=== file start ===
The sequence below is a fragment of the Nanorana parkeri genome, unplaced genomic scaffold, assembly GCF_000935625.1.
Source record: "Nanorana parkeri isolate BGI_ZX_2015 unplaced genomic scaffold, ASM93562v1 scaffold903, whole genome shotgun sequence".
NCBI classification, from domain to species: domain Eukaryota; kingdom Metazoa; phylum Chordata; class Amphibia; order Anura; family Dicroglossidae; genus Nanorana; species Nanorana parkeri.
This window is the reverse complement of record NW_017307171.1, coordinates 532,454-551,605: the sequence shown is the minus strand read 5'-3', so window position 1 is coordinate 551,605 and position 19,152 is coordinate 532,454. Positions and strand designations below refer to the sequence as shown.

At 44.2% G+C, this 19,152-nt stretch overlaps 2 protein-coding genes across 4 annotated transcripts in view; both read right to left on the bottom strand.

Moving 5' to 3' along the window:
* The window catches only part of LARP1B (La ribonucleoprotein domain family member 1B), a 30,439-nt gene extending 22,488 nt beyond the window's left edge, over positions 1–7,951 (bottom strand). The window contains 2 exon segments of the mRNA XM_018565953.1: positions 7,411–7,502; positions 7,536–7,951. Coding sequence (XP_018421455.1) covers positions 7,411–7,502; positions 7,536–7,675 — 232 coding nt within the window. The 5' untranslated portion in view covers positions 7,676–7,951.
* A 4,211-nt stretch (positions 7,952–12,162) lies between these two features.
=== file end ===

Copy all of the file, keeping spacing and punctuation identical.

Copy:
The sequence below is a fragment of the Nanorana parkeri genome, unplaced genomic scaffold, assembly GCF_000935625.1.
Source record: "Nanorana parkeri isolate BGI_ZX_2015 unplaced genomic scaffold, ASM93562v1 scaffold903, whole genome shotgun sequence".
NCBI classification, from domain to species: domain Eukaryota; kingdom Metazoa; phylum Chordata; class Amphibia; order Anura; family Dicroglossidae; genus Nanorana; species Nanorana parkeri.
This window is the reverse complement of record NW_017307171.1, coordinates 532,454-551,605: the sequence shown is the minus strand read 5'-3', so window position 1 is coordinate 551,605 and position 19,152 is coordinate 532,454. Positions and strand designations below refer to the sequence as shown.

At 44.2% G+C, this 19,152-nt stretch overlaps 2 protein-coding genes across 4 annotated transcripts in view; both read right to left on the bottom strand.

Moving 5' to 3' along the window:
* The window catches only part of LARP1B (La ribonucleoprotein domain family member 1B), a 30,439-nt gene extending 22,488 nt beyond the window's left edge, over positions 1–7,951 (bottom strand). The window contains 2 exon segments of the mRNA XM_018565953.1: positions 7,411–7,502; positions 7,536–7,951. Coding sequence (XP_018421455.1) covers positions 7,411–7,502; positions 7,536–7,675 — 232 coding nt within the window. The 5' untranslated portion in view covers positions 7,676–7,951.
* A 4,211-nt stretch (positions 7,952–12,162) lies between these two features.